Position: Leading hand
Way back when Glen and I used to be the boat boys we used to run our moorings out the side of the ship in the cutaway, tow them out in the work boat and then come back to the ship. We put a mooring out. Once the mooring was out by 4-5 kilometres one of the scientists remembered that he hadn’t turned on an instrument on top of the mooring. Glen and I got sent out in marginal conditions to turn on the instrument. About halfway, being in marginal and foggy conditions the bow was tending to lift quite a bit so Glen said, “if it does lift a lot can you just jump on the bow?” As the bow was lifting I did so, and Glen pulled the throttle at the same time. I was in mid-air and came crashing back down on deck with no chance of the boat flipping in the first place. After almost dying the captain then called to tell us don’t worry about it. Such things are life as a seafarer.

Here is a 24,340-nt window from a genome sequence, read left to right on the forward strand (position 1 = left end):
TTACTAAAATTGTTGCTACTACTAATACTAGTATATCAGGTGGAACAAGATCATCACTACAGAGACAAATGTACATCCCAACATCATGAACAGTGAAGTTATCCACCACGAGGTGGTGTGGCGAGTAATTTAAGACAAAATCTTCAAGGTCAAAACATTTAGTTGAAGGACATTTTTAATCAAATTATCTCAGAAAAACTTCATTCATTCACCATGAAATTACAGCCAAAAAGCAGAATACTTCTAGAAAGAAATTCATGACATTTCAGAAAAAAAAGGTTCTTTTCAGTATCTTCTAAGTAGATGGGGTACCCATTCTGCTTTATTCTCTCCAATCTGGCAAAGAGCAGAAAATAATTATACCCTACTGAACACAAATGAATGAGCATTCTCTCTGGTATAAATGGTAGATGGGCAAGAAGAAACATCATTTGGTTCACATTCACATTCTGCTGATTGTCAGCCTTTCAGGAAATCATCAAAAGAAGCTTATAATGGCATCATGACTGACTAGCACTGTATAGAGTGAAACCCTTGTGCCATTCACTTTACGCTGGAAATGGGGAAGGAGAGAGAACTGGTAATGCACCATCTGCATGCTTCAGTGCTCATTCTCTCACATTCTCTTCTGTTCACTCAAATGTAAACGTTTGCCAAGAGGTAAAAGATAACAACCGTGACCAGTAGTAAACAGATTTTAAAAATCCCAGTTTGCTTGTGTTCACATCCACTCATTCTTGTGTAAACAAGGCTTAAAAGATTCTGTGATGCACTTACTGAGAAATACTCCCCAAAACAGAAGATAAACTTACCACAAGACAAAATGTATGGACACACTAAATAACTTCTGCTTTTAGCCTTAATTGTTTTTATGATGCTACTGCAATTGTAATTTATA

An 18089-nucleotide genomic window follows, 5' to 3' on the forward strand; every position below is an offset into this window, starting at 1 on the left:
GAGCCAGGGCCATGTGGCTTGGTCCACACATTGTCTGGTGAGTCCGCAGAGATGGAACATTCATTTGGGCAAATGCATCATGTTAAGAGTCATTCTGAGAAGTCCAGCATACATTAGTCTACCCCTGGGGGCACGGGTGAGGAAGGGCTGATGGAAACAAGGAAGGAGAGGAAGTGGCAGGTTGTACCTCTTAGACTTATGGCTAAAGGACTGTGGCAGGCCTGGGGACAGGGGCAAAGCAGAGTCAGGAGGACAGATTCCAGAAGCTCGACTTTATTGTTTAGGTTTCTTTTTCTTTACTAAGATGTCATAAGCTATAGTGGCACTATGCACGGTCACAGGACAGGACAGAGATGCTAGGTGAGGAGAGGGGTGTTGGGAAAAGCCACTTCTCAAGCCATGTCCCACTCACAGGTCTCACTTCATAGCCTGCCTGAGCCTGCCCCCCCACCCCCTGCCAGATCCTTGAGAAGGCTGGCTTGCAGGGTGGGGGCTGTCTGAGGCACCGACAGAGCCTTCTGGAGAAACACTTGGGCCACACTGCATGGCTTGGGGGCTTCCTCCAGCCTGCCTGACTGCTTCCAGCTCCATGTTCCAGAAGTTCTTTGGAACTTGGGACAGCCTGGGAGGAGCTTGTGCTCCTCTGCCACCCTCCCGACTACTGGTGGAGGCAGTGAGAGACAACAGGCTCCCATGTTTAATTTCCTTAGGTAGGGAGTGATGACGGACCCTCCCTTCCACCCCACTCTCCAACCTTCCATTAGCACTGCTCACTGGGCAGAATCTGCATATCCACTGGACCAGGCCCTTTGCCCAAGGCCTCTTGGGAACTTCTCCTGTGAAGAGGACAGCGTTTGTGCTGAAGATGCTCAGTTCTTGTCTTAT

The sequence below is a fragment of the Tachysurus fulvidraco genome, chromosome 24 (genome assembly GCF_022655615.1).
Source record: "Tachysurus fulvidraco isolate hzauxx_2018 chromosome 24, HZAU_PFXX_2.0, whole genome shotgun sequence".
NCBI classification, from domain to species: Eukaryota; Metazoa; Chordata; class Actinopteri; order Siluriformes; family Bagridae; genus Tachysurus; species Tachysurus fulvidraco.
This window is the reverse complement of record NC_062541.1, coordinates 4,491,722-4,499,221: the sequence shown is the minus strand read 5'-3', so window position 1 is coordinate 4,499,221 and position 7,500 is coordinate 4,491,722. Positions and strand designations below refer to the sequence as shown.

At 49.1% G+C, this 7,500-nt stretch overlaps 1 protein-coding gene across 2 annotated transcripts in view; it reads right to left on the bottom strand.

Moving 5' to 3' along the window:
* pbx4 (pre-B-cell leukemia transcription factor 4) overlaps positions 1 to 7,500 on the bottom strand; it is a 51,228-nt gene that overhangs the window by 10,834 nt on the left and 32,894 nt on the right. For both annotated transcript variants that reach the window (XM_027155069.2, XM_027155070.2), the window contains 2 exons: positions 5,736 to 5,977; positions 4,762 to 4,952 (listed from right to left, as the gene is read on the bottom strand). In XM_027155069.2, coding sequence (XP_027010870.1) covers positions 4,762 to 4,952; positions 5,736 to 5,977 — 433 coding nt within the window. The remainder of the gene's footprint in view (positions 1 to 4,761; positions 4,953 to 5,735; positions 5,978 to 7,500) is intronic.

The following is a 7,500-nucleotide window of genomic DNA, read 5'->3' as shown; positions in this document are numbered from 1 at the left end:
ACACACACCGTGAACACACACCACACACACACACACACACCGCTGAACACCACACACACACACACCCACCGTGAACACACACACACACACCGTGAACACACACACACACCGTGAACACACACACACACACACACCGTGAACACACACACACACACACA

I’ve been working at NIWA for 27 years – only one trip longer than the bosun. Before NIWA I worked on other fishing vessels and also on a dairy farm. As the leading hand I’m in charge of the opposite shift to the Bosun. I do everything Glen tells me to do and try and pass that onto my minions.
My favourite thing about the job is the varied places and different work aspects. It’s never the same – every trip is different! My favourite voyage was on the R.V. Kaharoa doing the giant squid survey. We didn’t find any giant squid, but the scenery and the people were great. We got good footage for discovery channel and we made a little movie. One of the awesome things we saw was night shots of dolphins swimming in the water in the moonlight. They didn’t use that in the discovery channel footage, but it was a great experience.
For those who are interested in going to sea, good luck! It’s a tough career to get into, but for us it’s rewarding. Some of the mundane things for us are really exciting for the scientists and it’s really cool to see.